“And when evening had come, since it was the day of Preparation, that is, the day before the Sabbath,
Joseph of Arimathea, a respected member of the Council, who was also himself looking for the kingdom of God,
took courage and went to Pilate and asked for the body of Jesus…And Joseph bought a linen shroud,
and taking him down, wrapped him in the linen shroud and laid him in a tomb that had been cut out of the rock.
And he rolled a stone against the entrance of the tomb.”
Mark 15:42-43, 46
I am drawn this morning to the courageous actions of this man. Jesus had been condemned to death, scourged, mocked, and crucified. Joseph couldn’t have known what consequences he would face for associating himself so closely with He who claimed to be the Christ.
He was at risk for similar scorn and reviling. He could lose his position in the Jewish Council. He could even be tried as Jesus was, accused of blasphemy and treason against the Roman authorities for aligning himself with the Son of God and King of the Jews.
But we see no great hesitation here. Joseph of Arimathea doesn’t debate so long that he loses this window of opportunity to show honor to his Messiah. He must have felt some trepidation. But he took courage. Joseph went directly to the Roman governor to request the body of this “criminal.”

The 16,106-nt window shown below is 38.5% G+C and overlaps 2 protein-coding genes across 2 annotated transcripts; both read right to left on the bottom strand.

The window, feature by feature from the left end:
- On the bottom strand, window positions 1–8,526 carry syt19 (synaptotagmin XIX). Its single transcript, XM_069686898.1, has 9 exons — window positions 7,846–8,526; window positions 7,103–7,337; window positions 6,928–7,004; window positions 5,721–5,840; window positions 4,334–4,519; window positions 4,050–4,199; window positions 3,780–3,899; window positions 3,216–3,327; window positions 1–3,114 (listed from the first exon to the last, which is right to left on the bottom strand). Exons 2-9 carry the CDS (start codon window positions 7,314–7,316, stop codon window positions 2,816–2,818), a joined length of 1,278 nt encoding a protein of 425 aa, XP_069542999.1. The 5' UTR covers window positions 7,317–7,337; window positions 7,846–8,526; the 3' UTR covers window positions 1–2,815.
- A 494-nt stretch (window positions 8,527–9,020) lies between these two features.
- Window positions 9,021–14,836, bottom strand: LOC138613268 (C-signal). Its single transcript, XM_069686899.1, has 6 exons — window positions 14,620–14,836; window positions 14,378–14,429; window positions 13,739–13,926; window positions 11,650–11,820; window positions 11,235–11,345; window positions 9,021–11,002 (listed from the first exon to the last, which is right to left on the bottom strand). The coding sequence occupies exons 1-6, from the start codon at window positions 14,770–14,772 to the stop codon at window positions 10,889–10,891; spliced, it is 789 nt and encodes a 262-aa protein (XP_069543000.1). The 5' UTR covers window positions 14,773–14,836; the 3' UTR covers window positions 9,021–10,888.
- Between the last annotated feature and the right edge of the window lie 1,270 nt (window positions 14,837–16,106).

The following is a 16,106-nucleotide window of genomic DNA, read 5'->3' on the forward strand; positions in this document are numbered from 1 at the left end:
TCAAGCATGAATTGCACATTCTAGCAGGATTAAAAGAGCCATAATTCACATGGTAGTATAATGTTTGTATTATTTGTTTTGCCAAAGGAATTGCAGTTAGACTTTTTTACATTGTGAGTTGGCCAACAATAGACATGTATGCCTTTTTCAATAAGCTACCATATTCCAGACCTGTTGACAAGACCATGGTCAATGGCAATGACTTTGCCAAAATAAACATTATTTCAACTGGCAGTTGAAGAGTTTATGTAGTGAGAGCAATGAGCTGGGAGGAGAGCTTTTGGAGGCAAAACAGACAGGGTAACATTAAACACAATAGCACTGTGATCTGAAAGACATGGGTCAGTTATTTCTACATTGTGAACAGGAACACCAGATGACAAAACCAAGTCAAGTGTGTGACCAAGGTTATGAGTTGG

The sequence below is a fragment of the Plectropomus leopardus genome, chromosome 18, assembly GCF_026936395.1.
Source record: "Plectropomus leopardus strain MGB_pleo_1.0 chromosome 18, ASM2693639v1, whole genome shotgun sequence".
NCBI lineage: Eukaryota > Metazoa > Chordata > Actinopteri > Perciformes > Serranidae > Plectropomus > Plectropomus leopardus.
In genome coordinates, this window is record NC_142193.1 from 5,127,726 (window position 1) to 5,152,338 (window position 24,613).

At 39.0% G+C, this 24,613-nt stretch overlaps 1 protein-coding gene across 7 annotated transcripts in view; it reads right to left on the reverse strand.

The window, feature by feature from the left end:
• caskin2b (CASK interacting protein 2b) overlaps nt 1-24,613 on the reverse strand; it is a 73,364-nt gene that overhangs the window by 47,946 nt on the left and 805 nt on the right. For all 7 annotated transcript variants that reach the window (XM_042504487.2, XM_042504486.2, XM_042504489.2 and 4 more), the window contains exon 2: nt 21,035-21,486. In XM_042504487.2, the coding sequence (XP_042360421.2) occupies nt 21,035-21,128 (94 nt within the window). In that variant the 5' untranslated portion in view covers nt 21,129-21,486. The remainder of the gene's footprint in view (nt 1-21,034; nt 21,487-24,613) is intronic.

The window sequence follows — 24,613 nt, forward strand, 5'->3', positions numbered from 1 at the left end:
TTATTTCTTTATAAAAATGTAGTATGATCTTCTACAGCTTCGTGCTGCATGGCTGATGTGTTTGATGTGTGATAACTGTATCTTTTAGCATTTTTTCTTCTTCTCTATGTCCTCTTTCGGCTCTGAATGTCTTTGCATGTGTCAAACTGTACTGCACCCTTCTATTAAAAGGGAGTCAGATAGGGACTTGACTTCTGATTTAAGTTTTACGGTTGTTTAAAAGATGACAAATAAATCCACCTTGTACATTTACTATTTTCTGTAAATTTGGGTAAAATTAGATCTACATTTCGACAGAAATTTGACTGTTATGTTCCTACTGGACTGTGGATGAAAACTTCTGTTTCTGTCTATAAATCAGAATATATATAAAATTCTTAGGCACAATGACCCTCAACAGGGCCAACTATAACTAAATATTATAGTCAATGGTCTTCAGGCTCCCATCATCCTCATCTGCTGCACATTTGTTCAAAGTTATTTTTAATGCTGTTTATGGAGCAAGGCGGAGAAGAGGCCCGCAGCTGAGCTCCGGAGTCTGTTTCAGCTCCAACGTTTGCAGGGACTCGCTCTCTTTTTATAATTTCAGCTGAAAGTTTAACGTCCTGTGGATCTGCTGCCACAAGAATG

It reminds me of Nicodemus, a Pharisee who approached Jesus early on to ask questions about the kingdom of God (John 3). He came to Him at night, so he may have felt some safety and anonymity in darkness, but he was courageous in that he still came. There was risk in following Jesus. There was risk in even appearing to do so. Yet Nicodemus is also seen in John’s account of Jesus’ burial, bringing the mixture of spices to assist Joseph in preparing the body for burial (John 19:39-40).
It makes me wonder: do we take courage in our choosing to follow Jesus throughout our days? Do we cast off the fear of mocking or persecution and align ourselves with our Savior regardless of what it may cost us? Will we still seek Him if it is risky to do so? Or will we shrink back, allowing fear to hold us captive and choosing an easier, seemingly safer path?
While others fled in the wake of Jesus’ death, these men remained. Let us be this faithful. Let us hold fast, even when darkness fills our vision and evil seems to win. Even when we can’t understand what’s happening and our world is falling apart. Our God still reigns, and He will win the victory.
And in those moments when our courage has failed us, when we despair for letting fear win, let us take heart. Recall 2 Timothy 2:13, “If we are faithless, he remains faithful—for he cannot deny himself.” Our God “knows those who are his” (2 Timothy 2:19) and He will not abandon us. He will remain faithful even in our fear and struggles. Our past failure does not determine our future choices. Our God is greater, He will faithfully continue His work, and He will strengthen us to stand.
“His divine power has granted to us all things that pertain to life and godliness, through the knowledge of him who called us to his own glory and excellence…For this very reason, make every effort to supplement your faith with virtue, and virtue with knowledge, and knowledge with self-control, and self-control with steadfastness, and steadfastness with godliness, and godliness with brotherly affection, and brotherly affection with love. For if these qualities are yours and are increasing, they keep you from being ineffective or unfruitful in the knowledge of our Lord Jesus Christ.”
2 Peter 1: 3, 5-8